Music and Slavery

Who introduced spirituals to the world?

In February of 1882 the Fisk Jubilee Singers, who introduced the spiritual to the world as an American art form, became the first black choir to perform at the White House. Their rendition of “Safe in the Arms of Jesus” moved President Chester Arthur to tears. The night before their performance, the singers were denied lodging in every hotel in the district. On October 6, 1871, the nine men and women singers—all former slaves or freedmen—set out on their first tour to raise money to save fledgling Fisk University, located in Nashville, Tennessee. Under the direction of George Leonard White, their first tour took them to Ohio. While there, they assumed the name Jubilee Singers, after the Year of the Jubilee in the Old Testament. Although they were hungry and cold, they donated their first purse of less than fifty dollars to the Chicago Relief Fund to aid victims of the great Chicago fire. After that, they traveled widely, singing in the Boston Coliseum and in churches, and electrified audiences wherever they performed. They sang the songs of their ancestors—slave songs and spirituals. Following a successful performance in New England, President Ulysses Grant invited them to sing at the White House. The singers made their first tour of England in 1873–1874, where they sang before royalty and in cathedrals and palaces. Queen Victoria was so impressed with them that she commissioned her court painter, George Edmund Havel, to paint a portrait of the group that now totaled eleven members. His life-sized rendition now hangs in Fisk’s Jubilee Hall, the residence hall that the school erected in 1875 from funds that the singers earned while on tour. The singers toured Europe in 1875 and continued to sing throughout the United States, electrifying audiences with their moving rendition of slave songs and spirituals. In November 2000 the then-current singers were inducted into the Gospel Music Hall of Fame in Nashville, Tennessee. President George W. Bush awarded the singers the National Medal of the Arts in 2008.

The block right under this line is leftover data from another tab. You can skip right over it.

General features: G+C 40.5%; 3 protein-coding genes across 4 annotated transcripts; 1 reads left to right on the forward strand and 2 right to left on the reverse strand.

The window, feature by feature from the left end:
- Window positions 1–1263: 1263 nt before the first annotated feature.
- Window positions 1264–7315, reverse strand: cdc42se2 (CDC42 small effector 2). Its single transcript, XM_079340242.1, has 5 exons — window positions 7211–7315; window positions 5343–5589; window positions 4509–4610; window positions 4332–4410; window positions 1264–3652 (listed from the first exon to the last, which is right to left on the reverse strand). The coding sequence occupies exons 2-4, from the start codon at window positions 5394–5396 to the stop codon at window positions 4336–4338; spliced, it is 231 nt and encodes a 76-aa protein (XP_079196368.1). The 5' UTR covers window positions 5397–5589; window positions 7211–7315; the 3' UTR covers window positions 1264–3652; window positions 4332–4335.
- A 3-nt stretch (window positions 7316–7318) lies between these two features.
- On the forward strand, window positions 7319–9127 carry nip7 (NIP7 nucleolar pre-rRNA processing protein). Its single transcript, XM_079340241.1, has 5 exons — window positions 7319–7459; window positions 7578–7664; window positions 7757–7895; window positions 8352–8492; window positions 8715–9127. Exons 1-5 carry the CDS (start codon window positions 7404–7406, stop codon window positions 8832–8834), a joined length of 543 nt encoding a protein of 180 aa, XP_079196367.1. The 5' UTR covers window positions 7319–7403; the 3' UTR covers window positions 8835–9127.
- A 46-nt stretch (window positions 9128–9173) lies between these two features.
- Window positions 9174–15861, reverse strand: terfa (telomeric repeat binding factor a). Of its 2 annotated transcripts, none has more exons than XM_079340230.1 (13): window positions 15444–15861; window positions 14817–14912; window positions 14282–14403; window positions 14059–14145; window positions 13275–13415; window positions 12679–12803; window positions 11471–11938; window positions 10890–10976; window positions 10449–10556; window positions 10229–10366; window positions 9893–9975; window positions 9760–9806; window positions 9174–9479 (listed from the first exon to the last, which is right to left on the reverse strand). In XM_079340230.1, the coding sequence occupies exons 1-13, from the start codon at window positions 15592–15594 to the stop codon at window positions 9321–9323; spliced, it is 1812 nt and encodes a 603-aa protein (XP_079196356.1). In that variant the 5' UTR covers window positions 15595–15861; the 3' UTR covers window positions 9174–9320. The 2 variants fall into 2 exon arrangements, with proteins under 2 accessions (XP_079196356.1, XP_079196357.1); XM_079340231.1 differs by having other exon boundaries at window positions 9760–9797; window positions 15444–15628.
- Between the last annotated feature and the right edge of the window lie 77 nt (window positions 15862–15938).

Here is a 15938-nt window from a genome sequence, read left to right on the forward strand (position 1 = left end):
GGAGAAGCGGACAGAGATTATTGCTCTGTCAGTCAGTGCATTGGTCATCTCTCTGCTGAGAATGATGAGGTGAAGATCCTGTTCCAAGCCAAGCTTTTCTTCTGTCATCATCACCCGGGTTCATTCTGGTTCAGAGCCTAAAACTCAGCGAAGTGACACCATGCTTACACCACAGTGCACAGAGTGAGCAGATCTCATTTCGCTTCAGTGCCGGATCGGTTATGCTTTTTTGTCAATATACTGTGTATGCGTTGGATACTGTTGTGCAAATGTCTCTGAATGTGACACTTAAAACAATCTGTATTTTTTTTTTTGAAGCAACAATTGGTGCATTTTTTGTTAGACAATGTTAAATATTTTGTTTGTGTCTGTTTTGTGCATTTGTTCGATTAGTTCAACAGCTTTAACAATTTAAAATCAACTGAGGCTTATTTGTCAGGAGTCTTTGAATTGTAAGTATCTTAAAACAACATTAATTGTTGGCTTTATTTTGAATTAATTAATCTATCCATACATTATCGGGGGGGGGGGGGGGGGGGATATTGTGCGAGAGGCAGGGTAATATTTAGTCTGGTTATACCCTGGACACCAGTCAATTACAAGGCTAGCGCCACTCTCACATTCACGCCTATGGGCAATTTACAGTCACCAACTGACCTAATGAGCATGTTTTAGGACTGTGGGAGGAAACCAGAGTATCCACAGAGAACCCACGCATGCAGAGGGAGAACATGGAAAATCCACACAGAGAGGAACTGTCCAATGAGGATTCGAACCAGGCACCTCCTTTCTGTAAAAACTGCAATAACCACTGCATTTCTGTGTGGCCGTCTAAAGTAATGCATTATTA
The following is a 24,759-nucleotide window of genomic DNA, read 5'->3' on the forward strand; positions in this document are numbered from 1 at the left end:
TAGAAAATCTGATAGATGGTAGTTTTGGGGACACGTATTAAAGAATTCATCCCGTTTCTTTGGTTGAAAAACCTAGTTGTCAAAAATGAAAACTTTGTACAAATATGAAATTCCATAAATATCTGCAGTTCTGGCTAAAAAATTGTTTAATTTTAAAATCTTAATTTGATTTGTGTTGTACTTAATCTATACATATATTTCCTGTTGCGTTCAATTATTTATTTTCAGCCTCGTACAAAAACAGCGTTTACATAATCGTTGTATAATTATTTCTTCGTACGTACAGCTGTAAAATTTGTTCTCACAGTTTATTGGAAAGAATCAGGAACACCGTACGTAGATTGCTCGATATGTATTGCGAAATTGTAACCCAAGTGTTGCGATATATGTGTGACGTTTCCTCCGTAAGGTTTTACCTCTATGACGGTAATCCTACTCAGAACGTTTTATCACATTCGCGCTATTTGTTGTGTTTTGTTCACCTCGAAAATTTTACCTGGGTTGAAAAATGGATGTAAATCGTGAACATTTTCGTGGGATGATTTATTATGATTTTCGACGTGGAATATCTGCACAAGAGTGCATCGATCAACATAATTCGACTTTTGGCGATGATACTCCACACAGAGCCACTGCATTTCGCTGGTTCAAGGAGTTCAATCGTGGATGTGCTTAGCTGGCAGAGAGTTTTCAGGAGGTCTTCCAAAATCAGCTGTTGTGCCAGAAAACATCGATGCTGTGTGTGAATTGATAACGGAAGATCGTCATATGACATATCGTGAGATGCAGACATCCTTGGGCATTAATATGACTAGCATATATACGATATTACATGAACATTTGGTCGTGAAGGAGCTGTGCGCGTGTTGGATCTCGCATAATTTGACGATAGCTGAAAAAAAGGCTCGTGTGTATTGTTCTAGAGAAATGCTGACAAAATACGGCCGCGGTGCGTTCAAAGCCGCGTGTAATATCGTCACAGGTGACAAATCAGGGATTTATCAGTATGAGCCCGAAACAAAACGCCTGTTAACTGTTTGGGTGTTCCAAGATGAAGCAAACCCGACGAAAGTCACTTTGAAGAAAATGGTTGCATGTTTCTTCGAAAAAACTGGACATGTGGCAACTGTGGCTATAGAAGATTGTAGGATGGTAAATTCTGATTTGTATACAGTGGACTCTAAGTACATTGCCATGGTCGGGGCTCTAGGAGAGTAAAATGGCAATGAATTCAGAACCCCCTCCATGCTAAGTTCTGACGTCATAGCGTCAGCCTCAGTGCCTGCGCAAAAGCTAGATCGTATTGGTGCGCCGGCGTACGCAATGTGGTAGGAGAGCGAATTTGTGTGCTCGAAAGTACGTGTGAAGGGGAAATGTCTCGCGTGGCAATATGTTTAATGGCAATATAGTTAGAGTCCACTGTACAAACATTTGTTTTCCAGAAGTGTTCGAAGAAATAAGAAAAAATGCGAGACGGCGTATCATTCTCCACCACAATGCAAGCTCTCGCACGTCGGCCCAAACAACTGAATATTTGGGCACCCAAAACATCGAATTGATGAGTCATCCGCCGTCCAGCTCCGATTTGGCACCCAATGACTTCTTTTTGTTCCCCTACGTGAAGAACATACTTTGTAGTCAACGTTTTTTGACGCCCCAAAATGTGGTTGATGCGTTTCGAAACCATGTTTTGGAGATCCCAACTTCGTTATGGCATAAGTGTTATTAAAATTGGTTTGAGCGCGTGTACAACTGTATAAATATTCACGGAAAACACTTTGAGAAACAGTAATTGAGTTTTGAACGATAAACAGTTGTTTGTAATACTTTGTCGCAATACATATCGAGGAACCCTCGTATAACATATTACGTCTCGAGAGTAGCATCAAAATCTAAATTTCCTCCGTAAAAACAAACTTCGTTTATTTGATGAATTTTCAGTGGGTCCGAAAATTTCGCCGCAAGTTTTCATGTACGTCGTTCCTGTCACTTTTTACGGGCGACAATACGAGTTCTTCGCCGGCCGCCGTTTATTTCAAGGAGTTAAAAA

Hampton Institute, as the school was called earlier, had singers as well; they, too, sang spirituals as they traveled throughout the United States and Europe, covering England, Holland, France, Germany, Austria, and elsewhere, but this group lacked the international reputation of the Fisk singers.


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